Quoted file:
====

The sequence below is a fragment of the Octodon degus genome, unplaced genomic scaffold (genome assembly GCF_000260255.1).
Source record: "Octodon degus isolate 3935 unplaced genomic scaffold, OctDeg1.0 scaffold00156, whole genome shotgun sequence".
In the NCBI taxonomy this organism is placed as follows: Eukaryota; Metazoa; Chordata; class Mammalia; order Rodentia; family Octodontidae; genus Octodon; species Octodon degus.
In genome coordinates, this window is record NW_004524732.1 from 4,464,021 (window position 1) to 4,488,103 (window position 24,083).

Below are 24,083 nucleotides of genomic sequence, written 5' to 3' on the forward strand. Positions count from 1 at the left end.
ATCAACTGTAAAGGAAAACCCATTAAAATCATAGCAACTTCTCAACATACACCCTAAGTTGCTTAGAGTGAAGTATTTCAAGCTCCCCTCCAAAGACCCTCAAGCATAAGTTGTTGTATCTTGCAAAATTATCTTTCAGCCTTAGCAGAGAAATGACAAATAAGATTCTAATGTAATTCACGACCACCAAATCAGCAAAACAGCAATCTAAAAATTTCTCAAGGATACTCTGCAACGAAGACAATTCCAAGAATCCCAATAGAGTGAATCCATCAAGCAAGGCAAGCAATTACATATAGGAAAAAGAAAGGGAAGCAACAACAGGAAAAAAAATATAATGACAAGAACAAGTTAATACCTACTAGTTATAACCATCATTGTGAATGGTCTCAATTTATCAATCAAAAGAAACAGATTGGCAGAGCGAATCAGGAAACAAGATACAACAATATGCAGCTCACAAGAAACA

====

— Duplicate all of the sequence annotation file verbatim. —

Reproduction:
The sequence below is a fragment of the Octodon degus genome, unplaced genomic scaffold (genome assembly GCF_000260255.1).
Source record: "Octodon degus isolate 3935 unplaced genomic scaffold, OctDeg1.0 scaffold00156, whole genome shotgun sequence".
In the NCBI taxonomy this organism is placed as follows: Eukaryota; Metazoa; Chordata; class Mammalia; order Rodentia; family Octodontidae; genus Octodon; species Octodon degus.
In genome coordinates, this window is record NW_004524732.1 from 4,464,021 (window position 1) to 4,488,103 (window position 24,083).

Below are 24,083 nucleotides of genomic sequence, written 5' to 3' on the forward strand. Positions count from 1 at the left end.
ATCAACTGTAAAGGAAAACCCATTAAAATCATAGCAACTTCTCAACATACACCCTAAGTTGCTTAGAGTGAAGTATTTCAAGCTCCCCTCCAAAGACCCTCAAGCATAAGTTGTTGTATCTTGCAAAATTATCTTTCAGCCTTAGCAGAGAAATGACAAATAAGATTCTAATGTAATTCACGACCACCAAATCAGCAAAACAGCAATCTAAAAATTTCTCAAGGATACTCTGCAACGAAGACAATTCCAAGAATCCCAATAGAGTGAATCCATCAAGCAAGGCAAGCAATTACATATAGGAAAAAGAAAGGGAAGCAACAACAGGAAAAAAAATATAATGACAAGAACAAGTTAATACCTACTAGTTATAACCATCATTGTGAATGGTCTCAATTTATCAATCAAAAGAAACAGATTGGCAGAGCGAATCAGGAAACAAGATACAACAATATGCAGCTCACAAGAAACA